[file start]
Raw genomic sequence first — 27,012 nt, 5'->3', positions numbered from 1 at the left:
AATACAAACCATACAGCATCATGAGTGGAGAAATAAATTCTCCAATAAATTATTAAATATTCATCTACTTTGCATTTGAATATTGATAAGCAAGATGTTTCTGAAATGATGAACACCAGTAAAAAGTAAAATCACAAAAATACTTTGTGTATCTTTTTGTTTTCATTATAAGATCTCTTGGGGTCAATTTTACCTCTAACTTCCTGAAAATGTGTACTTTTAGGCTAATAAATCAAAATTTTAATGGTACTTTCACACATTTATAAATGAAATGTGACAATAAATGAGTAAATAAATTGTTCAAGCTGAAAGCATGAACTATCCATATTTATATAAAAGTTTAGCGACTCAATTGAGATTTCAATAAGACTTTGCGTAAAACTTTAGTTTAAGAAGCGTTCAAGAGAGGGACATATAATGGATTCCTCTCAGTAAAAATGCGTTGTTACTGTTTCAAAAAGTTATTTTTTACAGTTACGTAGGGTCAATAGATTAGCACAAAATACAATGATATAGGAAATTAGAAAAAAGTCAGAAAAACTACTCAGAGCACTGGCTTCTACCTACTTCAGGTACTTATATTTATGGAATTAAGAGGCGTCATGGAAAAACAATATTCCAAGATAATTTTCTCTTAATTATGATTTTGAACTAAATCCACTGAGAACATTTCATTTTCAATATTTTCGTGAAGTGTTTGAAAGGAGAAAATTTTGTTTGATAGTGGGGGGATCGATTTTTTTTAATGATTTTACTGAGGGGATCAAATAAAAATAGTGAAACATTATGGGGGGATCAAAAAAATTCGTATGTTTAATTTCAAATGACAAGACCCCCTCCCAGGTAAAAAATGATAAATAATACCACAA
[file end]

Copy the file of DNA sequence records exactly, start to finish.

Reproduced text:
Raw genomic sequence first — 27,012 nt, 5'->3', positions numbered from 1 at the left:
AATACAAACCATACAGCATCATGAGTGGAGAAATAAATTCTCCAATAAATTATTAAATATTCATCTACTTTGCATTTGAATATTGATAAGCAAGATGTTTCTGAAATGATGAACACCAGTAAAAAGTAAAATCACAAAAATACTTTGTGTATCTTTTTGTTTTCATTATAAGATCTCTTGGGGTCAATTTTACCTCTAACTTCCTGAAAATGTGTACTTTTAGGCTAATAAATCAAAATTTTAATGGTACTTTCACACATTTATAAATGAAATGTGACAATAAATGAGTAAATAAATTGTTCAAGCTGAAAGCATGAACTATCCATATTTATATAAAAGTTTAGCGACTCAATTGAGATTTCAATAAGACTTTGCGTAAAACTTTAGTTTAAGAAGCGTTCAAGAGAGGGACATATAATGGATTCCTCTCAGTAAAAATGCGTTGTTACTGTTTCAAAAAGTTATTTTTTACAGTTACGTAGGGTCAATAGATTAGCACAAAATACAATGATATAGGAAATTAGAAAAAAGTCAGAAAAACTACTCAGAGCACTGGCTTCTACCTACTTCAGGTACTTATATTTATGGAATTAAGAGGCGTCATGGAAAAACAATATTCCAAGATAATTTTCTCTTAATTATGATTTTGAACTAAATCCACTGAGAACATTTCATTTTCAATATTTTCGTGAAGTGTTTGAAAGGAGAAAATTTTGTTTGATAGTGGGGGGATCGATTTTTTTTAATGATTTTACTGAGGGGATCAAATAAAAATAGTGAAACATTATGGGGGGATCAAAAAAATTCGTATGTTTAATTTCAAATGACAAGACCCCCTCCCAGGTAAAAAATGATAAATAATACCACAA